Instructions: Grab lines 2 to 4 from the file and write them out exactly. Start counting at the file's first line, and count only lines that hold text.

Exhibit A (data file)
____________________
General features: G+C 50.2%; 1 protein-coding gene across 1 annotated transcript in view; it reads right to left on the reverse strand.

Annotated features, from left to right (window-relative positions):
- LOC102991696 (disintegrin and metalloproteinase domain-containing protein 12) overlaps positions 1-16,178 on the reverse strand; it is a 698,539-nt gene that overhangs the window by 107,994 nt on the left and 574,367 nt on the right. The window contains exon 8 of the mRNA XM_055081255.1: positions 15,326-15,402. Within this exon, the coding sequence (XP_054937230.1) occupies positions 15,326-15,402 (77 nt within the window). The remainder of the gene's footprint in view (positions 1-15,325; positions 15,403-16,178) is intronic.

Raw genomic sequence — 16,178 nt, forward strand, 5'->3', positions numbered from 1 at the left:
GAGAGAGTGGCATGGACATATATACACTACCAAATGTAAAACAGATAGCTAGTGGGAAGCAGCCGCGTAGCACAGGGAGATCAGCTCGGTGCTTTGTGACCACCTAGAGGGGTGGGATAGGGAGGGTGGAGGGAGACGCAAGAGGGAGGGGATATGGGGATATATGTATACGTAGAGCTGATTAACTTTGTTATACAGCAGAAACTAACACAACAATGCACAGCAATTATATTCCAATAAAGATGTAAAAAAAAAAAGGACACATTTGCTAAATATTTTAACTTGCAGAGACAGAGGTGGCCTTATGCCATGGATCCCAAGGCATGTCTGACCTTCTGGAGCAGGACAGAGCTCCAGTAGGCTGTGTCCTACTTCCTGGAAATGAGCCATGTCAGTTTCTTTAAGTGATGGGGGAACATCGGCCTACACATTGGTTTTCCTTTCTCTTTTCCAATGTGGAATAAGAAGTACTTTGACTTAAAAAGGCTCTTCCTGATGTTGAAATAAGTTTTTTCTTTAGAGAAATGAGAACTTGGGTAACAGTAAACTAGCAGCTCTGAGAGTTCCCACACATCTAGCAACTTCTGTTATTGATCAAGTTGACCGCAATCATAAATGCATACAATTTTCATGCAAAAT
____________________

Annotated features, from left to right (window-relative positions):
- LOC102991696 (disintegrin and metalloproteinase domain-containing protein 12) overlaps positions 1-16,178 on the reverse strand; it is a 698,539-nt gene that overhangs the window by 107,994 nt on the left and 574,367 nt on the right. The window contains exon 8 of the mRNA XM_055081255.1: positions 15,326-15,402. Within this exon, the coding sequence (XP_054937230.1) occupies positions 15,326-15,402 (77 nt within the window). The remainder of the gene's footprint in view (positions 1-15,325; positions 15,403-16,178) is intronic.

Raw genomic sequence — 16,178 nt, forward strand, 5'->3', positions numbered from 1 at the left: